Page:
2. That’s awesome Tommy! We were debating how we’d capture ours to eat as well (once we get them, that is) and had settled on the shotgun approach as well. From what I’ve heard, guinea is more like wild game than domestic fowl, so a braising or pan frying approach would be how I’d cook it. Roasting can result in dry meat if there isn’t enough fat. Now I’m really excited to stock up on some guineas!!

  3. Thanks Anna, I appreciate that comment and it makes a lot of sense. I guess I skinned it because that is how I learned to process chickens and never really learned a good way to pluck them. But, I do love the skin and fat (especially on fried chicken)so I have something new to learn – how to properly get the feathers off fowl when getting them ready for the freezer!

    Erin, yeah, it wouldn’t be a bad idea to get a big flock of guineas so you could have some good meat readily available when you needed it! My mom grew up in a household of about 8 and they would kill and cook a chicken every Sunday! The only thing wrong with that is she got so sick of chicken growing up she won’t touch it now.

  4. Colline says:

    Tommy…
    Place recently killed bird (chicken, guinea etc.) in scalding water for about 20-30 seconds (too little will be hard to pluck, too long will start to cook the bird)… pluck feathers. Gut like skinned bird. Pretty simple.
    I like to keep a clean bucket of cool water to dip them in to clean off plucked feathers that are sticking to wet bird. Also since we process 15/20 at a time I keep a cooler with ice and water near by to store them in while processing the rest.
    It really doesn’t take much longer than skinning.
    As for domesticating Guinea… they get downright friendly when the temp drops to -4 here in northern NH. :)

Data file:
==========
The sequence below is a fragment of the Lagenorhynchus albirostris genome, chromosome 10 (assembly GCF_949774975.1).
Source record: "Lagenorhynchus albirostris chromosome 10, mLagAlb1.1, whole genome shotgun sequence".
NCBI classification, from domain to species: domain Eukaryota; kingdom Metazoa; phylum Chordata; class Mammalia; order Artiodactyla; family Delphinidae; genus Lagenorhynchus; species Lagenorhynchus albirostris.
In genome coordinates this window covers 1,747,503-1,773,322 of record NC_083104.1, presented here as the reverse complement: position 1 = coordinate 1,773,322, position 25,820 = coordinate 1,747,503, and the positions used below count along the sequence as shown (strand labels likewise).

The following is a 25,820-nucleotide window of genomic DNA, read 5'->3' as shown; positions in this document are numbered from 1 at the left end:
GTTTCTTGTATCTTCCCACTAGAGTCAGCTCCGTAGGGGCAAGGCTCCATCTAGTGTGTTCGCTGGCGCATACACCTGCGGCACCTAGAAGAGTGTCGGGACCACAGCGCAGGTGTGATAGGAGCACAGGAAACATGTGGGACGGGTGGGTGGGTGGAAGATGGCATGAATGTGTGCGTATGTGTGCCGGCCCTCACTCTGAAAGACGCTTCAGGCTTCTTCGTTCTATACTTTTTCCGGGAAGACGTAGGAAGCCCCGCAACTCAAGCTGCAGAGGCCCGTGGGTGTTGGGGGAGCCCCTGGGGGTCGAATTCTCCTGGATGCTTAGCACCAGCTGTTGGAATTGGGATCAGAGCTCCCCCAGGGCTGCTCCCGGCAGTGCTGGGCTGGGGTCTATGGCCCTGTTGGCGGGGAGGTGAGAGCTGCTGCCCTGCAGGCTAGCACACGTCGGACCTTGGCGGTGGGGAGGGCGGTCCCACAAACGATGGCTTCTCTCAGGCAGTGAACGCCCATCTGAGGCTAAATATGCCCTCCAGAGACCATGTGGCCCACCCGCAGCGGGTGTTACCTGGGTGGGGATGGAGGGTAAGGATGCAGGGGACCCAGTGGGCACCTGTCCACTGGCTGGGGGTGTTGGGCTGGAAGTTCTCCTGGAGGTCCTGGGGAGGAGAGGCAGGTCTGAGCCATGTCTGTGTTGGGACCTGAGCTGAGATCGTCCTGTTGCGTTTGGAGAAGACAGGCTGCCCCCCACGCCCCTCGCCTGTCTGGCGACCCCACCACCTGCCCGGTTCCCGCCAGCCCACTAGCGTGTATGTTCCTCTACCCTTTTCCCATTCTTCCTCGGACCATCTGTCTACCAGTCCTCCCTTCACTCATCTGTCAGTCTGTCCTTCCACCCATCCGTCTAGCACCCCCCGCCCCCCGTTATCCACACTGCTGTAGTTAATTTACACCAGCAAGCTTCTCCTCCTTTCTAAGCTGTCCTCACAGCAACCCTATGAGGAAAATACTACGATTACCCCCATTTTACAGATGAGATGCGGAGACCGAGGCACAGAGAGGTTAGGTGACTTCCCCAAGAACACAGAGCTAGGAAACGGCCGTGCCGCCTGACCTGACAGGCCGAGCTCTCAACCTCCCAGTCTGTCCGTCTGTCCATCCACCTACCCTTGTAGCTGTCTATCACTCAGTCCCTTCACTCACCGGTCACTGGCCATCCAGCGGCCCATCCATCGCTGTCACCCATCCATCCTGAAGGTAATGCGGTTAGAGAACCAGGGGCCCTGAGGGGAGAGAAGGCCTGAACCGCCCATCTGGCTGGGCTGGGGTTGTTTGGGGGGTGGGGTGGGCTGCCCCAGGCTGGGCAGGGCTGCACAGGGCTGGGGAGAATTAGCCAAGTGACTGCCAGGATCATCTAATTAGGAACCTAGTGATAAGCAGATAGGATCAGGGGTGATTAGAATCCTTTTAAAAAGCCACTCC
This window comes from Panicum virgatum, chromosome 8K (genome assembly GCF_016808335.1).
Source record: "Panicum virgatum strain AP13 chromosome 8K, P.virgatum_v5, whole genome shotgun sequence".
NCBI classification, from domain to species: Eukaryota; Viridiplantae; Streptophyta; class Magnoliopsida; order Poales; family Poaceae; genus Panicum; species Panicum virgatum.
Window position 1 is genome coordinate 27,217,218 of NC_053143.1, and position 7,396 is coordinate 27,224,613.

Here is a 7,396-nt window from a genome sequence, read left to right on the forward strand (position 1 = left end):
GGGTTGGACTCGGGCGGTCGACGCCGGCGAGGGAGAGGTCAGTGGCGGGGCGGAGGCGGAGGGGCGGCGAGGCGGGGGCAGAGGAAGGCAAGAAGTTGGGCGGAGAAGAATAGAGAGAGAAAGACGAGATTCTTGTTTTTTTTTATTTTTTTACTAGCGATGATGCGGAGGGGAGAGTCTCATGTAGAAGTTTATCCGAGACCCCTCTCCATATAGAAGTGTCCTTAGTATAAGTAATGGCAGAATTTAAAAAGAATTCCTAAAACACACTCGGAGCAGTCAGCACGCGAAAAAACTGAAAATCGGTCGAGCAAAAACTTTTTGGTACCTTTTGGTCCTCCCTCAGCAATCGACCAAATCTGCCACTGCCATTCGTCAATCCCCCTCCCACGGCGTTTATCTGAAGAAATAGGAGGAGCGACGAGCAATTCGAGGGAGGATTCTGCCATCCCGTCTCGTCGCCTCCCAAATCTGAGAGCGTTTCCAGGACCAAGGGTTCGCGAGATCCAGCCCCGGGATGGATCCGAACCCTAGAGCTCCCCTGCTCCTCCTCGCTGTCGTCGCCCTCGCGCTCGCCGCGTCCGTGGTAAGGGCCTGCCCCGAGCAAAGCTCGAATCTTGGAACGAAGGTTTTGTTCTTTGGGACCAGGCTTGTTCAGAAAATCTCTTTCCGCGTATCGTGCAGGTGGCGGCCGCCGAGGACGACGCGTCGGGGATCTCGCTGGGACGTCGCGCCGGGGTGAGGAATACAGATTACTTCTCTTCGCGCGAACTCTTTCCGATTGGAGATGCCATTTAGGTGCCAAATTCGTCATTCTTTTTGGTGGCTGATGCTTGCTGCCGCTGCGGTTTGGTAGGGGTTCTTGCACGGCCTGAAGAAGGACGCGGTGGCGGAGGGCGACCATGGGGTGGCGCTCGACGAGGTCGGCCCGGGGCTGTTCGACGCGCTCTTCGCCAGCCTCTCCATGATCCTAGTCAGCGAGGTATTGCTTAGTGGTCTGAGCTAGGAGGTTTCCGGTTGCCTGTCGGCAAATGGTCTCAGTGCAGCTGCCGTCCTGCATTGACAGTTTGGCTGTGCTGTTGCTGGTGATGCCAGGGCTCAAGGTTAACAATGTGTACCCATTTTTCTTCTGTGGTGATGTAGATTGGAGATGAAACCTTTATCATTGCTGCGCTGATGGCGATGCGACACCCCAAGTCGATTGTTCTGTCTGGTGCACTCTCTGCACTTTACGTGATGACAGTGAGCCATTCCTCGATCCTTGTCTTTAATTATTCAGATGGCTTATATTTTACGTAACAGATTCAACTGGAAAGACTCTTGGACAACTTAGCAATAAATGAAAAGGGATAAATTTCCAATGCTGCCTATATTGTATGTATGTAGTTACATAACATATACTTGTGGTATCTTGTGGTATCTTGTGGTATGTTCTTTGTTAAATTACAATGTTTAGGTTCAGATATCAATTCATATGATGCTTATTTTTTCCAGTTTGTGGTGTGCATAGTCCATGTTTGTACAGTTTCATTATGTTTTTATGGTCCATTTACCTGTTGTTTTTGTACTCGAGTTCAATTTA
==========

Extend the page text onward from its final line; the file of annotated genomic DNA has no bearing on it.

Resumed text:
Now…I’m interested in moving to Floyd area in the near future… any suggestions to find small farmsteads?

  5. Hi Colline,

    Thanks for the tips, I will definitely do this with the next bird I take to slaughter! Speaking of, my neighbor sent over some amazing local chicken she cooked up tonight!

    Homesteads in Floyd, YES, I have a place next door! Email me at tommyfreerange at yahoo dotcom and I’ll tell you more about it.

  6. Carl says:

    Tommy,
    Found your site today. Very informing and entertaining.

    I’ve kept guinea fowl for 4 years now. I use them as working birds in our chestnut orchards. Not only do they like ticks, the will go after the chestnut weavils as well. That way, I can at least attempt to keep the orchards organic. We sell the raw nuts to markets, use them in cooking, and make lots of chestnut cookies and chestnut/chocolate cakes.

    We have domesticated ours to free range in the daytime and come back to the coop as dusk. Takes about 12 weeks to train them, following Janette (Frit) Fergeson’s book “Gardening with Guineas.”

    I’ve been tempeted to put one in the roaster, especially in the spring when they are constantly at each other, but haven’t eaten one yet.

  7. Everett says:

    Carl,

    I’m sure Tommy will be happy to know you enjoyed this article. I very much enjoyed it too.

    I would like to chat more about chestnut farming if you have the time by email or phone. You have my email address now.

    How many guineas do you have? We used to have about a dozen but I simply couldn’t tolerate the constant yacking, although it was fun to watch them chase each other around.

    Ticks are really bad around here and Lyme disease is spreading fast. Our dog just got it and we’re having to treat her with antibiotics. It would be good to have some guineas around again and I’ll be sure to check out that book.

    Back to the chestnuts… how many trees do you have? How long did it take to go from planting to harvesting for the market? I’ve heard it’s about five years before they produce enough to even begin to pay back the investment. But we have some Japanese trees around on our property and ridge line that seem to do wonderfully in our acidic, rich soil so I thought about trying to get a small plot of about 20 trees going. Anyway, I’d love your input on things like: What do you do with all of the husks? Leave them on the ground? Compost them? Do the nuts on your trees drop out of the husks (or is it hull?) freely or do you need to have to manually get them out (ouch!)? I could ask questions about this all day long. 😀

    Everett

  8. Stefanie says:

    We thinned out our guineas last night. We finally figured out we had to many Roosters and he was always going after our peacock yesterday he had him by the neck so my husband got the 22 and took care of it. I am looking for a recipe any suggestions?

  9. tommy says:

    Hi Stefanie,

    Uhm? I’m not the best cook,and just looked up “preparing guinea fowl” recipes on the internet. The one I found basically said to bake it like a chicken. It turned out pretty good!

    Tommy